The Afghan National Army retook control of the district of Nawa from the Taliban today in central Helmand province. Nawa, which is adjacent to the provincial capital of Lashkar Gah, was under Taliban control for nine months before Afghan forces could muster the strength to mount an operation and retake it.
The Afghan military, backed by forces from NATO’s Resolute Support mission, launched the operation to seize Nawa on July 15. The spokesman for the governor of Helmand said that the operation was launched from three directions, TOLONews reported. Afghan officials have estimated that at least 38 Taliban fighters were killed during the assault and supporting coalition airstrikes.
Yesterday, the Taliban released a statement that noted fighting in Nawa, and claimed to have killed 12 Afghan security personnel, including a local police commander – but made no mention of loss of control in Nawa.
Nawa was overrun by the Taliban in early Oct. 2016, after a suicide bomber detonated an explosive-laden armored vehicle inside the district headquarters and an assault team team took control of the government buildings. One day after it fell to the Taliban, Resolute Support wrongly claimed that the Taliban assault was “repelled” and Nawa was “under government control.”
While Nawa is now under government control, given recent history and the security situation in Helmand, it is likely to become a contested district in short order. Over the past year, the district has been contested at best, as it has exchanged hands four times. Nawa previously fell to the Taliban in early Aug. 2016, but Afghan forces reentered the district center several weeks later.
Helmand province has become a stronghold for the Taliban since US forces began withdrawing from the province in 2013. The Taliban now controls six of the province’s 14 districts (Baghran, Dishu, Khanashin, Now Zad, Musa Qala, and Sangin) and contests another six, including the provincial capital (Lashkar Gah, Nahr-i-Sarraj, Kajaki, Nad Ali, Marjah, and Garmsir), according to data compiled by FDD’s Long War Journal.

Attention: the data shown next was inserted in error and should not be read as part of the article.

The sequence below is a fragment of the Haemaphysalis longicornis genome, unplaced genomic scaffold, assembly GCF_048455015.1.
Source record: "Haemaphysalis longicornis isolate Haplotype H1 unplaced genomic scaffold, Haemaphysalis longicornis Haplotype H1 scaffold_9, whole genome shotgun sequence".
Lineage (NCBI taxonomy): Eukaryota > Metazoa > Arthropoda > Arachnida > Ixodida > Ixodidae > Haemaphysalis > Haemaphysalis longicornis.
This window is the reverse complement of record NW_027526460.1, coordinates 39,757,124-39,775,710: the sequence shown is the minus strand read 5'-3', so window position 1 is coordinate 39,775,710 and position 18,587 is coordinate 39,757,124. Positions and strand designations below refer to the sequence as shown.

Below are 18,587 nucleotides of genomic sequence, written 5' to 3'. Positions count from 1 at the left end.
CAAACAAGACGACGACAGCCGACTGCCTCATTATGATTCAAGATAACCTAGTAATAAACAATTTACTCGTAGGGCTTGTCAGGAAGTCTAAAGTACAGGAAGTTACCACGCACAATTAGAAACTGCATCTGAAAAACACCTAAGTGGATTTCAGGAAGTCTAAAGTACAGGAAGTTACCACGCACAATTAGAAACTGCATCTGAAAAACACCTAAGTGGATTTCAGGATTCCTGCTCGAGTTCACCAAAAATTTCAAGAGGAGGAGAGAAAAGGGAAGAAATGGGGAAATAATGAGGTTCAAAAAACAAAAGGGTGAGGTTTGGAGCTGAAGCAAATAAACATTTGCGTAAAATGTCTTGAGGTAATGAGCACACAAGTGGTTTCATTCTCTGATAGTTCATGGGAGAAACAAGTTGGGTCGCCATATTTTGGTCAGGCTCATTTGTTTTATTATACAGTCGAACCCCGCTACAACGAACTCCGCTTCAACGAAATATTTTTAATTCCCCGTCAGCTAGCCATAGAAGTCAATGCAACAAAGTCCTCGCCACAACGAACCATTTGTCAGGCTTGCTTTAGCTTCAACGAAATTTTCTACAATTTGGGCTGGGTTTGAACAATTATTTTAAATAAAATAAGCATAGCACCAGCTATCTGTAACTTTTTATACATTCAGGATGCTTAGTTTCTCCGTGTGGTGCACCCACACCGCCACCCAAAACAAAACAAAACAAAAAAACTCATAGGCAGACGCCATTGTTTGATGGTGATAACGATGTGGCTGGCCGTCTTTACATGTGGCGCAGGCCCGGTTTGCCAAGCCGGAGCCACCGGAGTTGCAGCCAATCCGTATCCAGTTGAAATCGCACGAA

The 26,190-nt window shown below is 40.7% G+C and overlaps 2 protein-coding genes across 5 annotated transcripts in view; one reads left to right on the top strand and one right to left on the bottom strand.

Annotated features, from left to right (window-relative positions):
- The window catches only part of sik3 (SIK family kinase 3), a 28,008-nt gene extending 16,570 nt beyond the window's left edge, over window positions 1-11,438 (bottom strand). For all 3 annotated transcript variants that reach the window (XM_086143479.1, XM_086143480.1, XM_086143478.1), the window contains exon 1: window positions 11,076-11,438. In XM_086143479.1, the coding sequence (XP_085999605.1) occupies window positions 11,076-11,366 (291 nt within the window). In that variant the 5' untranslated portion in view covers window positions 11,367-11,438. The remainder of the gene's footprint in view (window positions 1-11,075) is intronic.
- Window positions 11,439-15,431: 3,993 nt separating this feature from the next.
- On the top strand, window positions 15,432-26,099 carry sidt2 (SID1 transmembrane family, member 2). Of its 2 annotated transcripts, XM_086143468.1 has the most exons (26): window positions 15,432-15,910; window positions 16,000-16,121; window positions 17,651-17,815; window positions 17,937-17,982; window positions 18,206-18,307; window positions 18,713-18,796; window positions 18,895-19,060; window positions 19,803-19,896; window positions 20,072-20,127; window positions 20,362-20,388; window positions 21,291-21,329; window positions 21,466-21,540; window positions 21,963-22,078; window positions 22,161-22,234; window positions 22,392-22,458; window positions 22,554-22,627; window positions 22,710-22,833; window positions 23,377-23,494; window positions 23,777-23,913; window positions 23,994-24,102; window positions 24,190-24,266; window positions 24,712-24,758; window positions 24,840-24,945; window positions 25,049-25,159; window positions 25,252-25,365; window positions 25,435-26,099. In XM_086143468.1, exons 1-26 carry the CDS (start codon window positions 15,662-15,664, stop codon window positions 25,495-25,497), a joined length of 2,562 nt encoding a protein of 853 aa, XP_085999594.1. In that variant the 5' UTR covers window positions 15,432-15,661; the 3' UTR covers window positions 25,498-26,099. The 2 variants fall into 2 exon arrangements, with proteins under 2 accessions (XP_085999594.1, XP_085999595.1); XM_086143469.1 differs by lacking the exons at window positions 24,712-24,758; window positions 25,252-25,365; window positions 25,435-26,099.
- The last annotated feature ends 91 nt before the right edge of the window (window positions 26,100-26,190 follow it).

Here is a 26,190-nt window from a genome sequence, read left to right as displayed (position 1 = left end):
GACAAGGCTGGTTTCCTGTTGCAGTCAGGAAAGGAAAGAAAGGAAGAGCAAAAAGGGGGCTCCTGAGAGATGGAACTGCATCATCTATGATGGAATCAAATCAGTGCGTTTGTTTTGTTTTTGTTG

The status of Washir district is uncertain as news reports from the district are scarce. Nearly all of Helmand has been controlled or influenced/contested for well over a year.
Al Qaeda has taken advantage of the security situation in Helmand and is known to operate in southern Helmand. Fighters from al Qaeda in the Indian Subcontinent are reported to have trained at camps located in Helmand’s Dishu and Khanashin districts as recently as 2014. The town of Baramacha in Dishu is a known hub of jihadist activity. The camps are believed to be operational to this day. [See FDD’s Long War Journal report, Al Qaeda operates in southern Helmand province.]
The situation in Helmand is so bleak that the Taliban has effectively surrounded the provincial capital of Lashkar Gah, and have launched several forays into the city. The Taliban have also unleashed major attacks in the district. In Oct. 2016, the Taliban ambushed a large convoy of Afghan troops after they negotiated their safe passage from their base on the outskirts of Lashkar Gah. More than 200 Afghan troops were killed, wounded, captured, or surrendered. One month ago, a Taliban suicide bomber killed at least 29 people and wounded scores more after detonating a car bomb outside of the Kabul Bank branch inside the city. [See Taliban details deadly ambush of Afghan military convoy and Taliban suicide bomber strikes bank in Helmand.]
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